19 Chapter 7 Understanding Computers, 12th Edition 19 Types of Networks Wireless sensor networks (WSNs): Contain sensors (devices that respond to a stimulus and generate an electrical signal that can be measured or interpreted) Intranet: Private network set up by an organization for use by its employees Extranet: Intranet that is at least partially accessible to authorized outsiders Virtual private network (VPN): Secure path over the Internet that provide authorized users a secure means of accessing a private network via the Internet

20 Chapter 7 Understanding Computers, 12th Edition 20 Data Transmission Characteristics Analog vs. digital (waves vs. discrete) Bandwidth: The amount of data that can be sent at during a given period of time –Measured in bits per second (bps) Serial vs. parallel transmission –Serial = 1 bit –Parallel = at least 1 byte at a time

21 Chapter 7 Understanding Computers, 12th Edition 21 Data Transmission Characteristics Transmission timing –Synchronous transmission (at regular, specified intervals) –Asynchronous transmission (sent when ready) –Isochronous transmission (sent at the same time as other, related, data)

22 Chapter 7 Understanding Computers, 12th Edition 22 Data Transmission Characteristics Transmission directions –Simplex transmission (one way only) –Half-duplex transmission (one way at a time) –Full-duplex transmission (both ways at the same time)

23 Chapter 7 Understanding Computers, 12th Edition 23 Data Transmission Characteristics Type of connections –Circuit-switched: Dedicated path over a network is established and all data follows that path –Packet-switched: Messages are separated into small units called packets and travel along the network separately Used to send data over the Internet –Broadcast: Data is sent out to all other nodes on the network Primarily used with LANs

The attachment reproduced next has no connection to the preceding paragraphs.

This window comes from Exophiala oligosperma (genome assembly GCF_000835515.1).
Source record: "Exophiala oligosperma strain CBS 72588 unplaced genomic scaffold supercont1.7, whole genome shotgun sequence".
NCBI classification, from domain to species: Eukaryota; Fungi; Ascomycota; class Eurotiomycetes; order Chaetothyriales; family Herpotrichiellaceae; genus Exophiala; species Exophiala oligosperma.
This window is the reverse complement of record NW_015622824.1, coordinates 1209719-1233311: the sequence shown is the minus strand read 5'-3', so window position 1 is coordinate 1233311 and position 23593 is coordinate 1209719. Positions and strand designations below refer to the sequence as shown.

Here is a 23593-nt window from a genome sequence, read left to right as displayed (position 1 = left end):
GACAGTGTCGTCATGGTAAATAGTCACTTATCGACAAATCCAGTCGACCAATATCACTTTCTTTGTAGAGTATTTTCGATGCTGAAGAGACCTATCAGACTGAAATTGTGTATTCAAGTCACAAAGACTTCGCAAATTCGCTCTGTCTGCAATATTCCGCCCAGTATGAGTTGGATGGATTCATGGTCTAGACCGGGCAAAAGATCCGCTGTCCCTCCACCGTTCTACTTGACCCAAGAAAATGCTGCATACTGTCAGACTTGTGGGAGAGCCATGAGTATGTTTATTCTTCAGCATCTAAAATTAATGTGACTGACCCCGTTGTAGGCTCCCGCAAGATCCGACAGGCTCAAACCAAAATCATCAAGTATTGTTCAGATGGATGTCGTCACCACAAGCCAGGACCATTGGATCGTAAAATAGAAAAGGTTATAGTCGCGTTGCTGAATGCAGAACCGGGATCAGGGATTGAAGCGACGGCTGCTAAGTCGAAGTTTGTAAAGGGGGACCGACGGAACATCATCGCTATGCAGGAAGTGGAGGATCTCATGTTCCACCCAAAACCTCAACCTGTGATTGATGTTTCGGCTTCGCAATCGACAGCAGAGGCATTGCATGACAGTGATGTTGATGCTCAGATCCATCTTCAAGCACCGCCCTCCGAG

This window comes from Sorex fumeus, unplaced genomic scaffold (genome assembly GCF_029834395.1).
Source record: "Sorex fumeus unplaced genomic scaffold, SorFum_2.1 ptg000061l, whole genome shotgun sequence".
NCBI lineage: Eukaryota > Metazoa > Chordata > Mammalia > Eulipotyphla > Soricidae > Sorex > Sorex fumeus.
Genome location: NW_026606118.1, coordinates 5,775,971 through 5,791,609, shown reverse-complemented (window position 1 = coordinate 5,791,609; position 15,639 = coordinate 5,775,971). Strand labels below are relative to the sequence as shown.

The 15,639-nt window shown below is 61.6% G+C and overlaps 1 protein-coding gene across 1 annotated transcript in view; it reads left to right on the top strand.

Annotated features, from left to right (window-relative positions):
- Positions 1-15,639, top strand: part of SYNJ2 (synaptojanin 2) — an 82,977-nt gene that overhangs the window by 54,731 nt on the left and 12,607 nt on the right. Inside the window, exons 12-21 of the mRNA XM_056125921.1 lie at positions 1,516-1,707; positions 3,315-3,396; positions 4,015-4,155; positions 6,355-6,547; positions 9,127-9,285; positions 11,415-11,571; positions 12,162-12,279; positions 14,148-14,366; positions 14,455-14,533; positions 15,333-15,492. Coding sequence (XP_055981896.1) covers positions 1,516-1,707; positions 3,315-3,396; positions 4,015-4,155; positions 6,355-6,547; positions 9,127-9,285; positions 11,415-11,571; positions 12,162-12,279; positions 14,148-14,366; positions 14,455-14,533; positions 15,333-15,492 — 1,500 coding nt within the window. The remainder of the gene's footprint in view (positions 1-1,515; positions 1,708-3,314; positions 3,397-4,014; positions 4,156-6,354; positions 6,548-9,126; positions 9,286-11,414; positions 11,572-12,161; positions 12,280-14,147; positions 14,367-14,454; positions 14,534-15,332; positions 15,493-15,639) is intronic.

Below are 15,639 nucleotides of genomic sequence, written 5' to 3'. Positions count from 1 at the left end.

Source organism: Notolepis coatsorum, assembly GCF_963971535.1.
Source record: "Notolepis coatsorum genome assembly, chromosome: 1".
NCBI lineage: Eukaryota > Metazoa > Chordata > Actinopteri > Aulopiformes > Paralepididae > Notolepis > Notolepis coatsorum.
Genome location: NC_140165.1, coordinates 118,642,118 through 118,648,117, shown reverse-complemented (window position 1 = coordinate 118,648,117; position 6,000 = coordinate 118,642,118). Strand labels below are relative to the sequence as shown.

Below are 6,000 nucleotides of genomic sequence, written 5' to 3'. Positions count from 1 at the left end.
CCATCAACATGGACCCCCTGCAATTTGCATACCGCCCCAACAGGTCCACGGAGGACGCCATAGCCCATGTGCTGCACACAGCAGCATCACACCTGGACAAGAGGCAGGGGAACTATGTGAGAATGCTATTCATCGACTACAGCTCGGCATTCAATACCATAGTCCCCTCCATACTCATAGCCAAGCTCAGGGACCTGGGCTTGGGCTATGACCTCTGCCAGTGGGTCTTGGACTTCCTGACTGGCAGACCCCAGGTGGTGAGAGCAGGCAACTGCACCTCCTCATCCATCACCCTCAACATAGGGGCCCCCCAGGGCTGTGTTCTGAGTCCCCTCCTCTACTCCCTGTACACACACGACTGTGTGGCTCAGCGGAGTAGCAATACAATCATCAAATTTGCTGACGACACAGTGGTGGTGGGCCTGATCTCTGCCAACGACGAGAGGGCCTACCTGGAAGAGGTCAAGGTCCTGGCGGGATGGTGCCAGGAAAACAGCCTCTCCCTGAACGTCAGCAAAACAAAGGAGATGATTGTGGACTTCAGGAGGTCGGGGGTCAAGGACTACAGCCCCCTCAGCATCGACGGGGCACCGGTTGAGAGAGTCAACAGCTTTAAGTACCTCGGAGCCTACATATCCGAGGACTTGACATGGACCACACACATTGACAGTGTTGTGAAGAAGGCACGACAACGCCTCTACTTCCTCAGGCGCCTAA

24 Chapter 7 Understanding Computers, 12th Edition 24 Type of Connections

25 Chapter 7 Understanding Computers, 12th Edition 25 Data Transmission Characteristics Wired connections: The PC is physically cabled to the network –Common in schools, business, and government facilities Wireless connections: Typically use radio waves to send data through the air –Rapidly becoming more popular in homes and businesses –Wireless hotspots are commonly available in public locations

26 Chapter 7 Understanding Computers, 12th Edition 26 Wired Network Transmission Media Twisted-pair cable –Pairs of wires twisted together –Used for telephone and network connections Coaxial cable –Thick center wire –Used for computer networks, short-run telephone transmissions, cable television delivery Fiber-optic cable –Glass or fiber strands through which light can pass –Used for high-speed communications

27 Chapter 7 Understanding Computers, 12th Edition 27 Wired Network Transmission Media

28 Chapter 7 Understanding Computers, 12th Edition 28 Wireless Network Transmission Media Use radio signals –Short-range (such as Bluetooth) can connect a wireless keyboard or mouse to a PC –Medium-range (such as Wi-Fi) are used for wireless LANs and to connect portable PC users to the Internet at public hotspots –Longer-range (WiMAX) can be used to provide Internet access to wide geographic areas Radio frequencies are assigned by the FCC and are measured in hertz (Hz) The electromagnetic spectrum is the range of common electromagnetic radiation (energy) that travels in waves